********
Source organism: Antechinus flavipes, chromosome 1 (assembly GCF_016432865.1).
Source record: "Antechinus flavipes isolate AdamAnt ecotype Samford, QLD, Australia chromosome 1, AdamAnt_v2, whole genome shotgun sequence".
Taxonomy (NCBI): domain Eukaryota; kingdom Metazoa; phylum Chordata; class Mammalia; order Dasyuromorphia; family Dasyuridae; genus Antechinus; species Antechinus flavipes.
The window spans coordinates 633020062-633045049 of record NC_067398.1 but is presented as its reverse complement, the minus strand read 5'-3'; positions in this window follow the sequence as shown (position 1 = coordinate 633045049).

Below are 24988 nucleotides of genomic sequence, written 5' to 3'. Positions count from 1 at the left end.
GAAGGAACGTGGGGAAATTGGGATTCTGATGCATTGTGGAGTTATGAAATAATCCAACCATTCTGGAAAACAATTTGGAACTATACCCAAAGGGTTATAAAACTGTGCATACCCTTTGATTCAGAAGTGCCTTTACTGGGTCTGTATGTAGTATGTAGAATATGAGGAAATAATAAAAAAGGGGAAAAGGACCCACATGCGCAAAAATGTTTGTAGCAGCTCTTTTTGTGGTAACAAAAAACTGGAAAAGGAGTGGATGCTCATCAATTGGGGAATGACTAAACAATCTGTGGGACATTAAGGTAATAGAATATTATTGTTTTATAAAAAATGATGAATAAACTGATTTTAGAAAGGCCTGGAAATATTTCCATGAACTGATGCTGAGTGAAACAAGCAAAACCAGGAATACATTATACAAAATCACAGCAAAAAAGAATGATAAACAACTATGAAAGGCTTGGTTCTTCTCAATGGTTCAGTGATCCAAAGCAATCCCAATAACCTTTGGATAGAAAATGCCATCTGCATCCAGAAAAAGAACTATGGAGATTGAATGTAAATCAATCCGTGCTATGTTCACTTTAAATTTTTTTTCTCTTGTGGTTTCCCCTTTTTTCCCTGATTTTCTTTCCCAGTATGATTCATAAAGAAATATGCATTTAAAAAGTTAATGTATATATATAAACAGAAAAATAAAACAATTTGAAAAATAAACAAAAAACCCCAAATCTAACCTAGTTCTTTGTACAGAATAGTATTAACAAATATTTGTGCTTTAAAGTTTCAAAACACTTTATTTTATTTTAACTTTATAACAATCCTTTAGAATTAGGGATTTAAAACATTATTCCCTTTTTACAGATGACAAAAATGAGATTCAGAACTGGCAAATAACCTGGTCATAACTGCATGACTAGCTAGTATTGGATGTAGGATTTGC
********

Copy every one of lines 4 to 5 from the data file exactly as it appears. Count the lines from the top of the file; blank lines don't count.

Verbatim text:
The window spans coordinates 633020062-633045049 of record NC_067398.1 but is presented as its reverse complement, the minus strand read 5'-3'; positions in this window follow the sequence as shown (position 1 = coordinate 633045049).

Below are 24988 nucleotides of genomic sequence, written 5' to 3'. Positions count from 1 at the left end.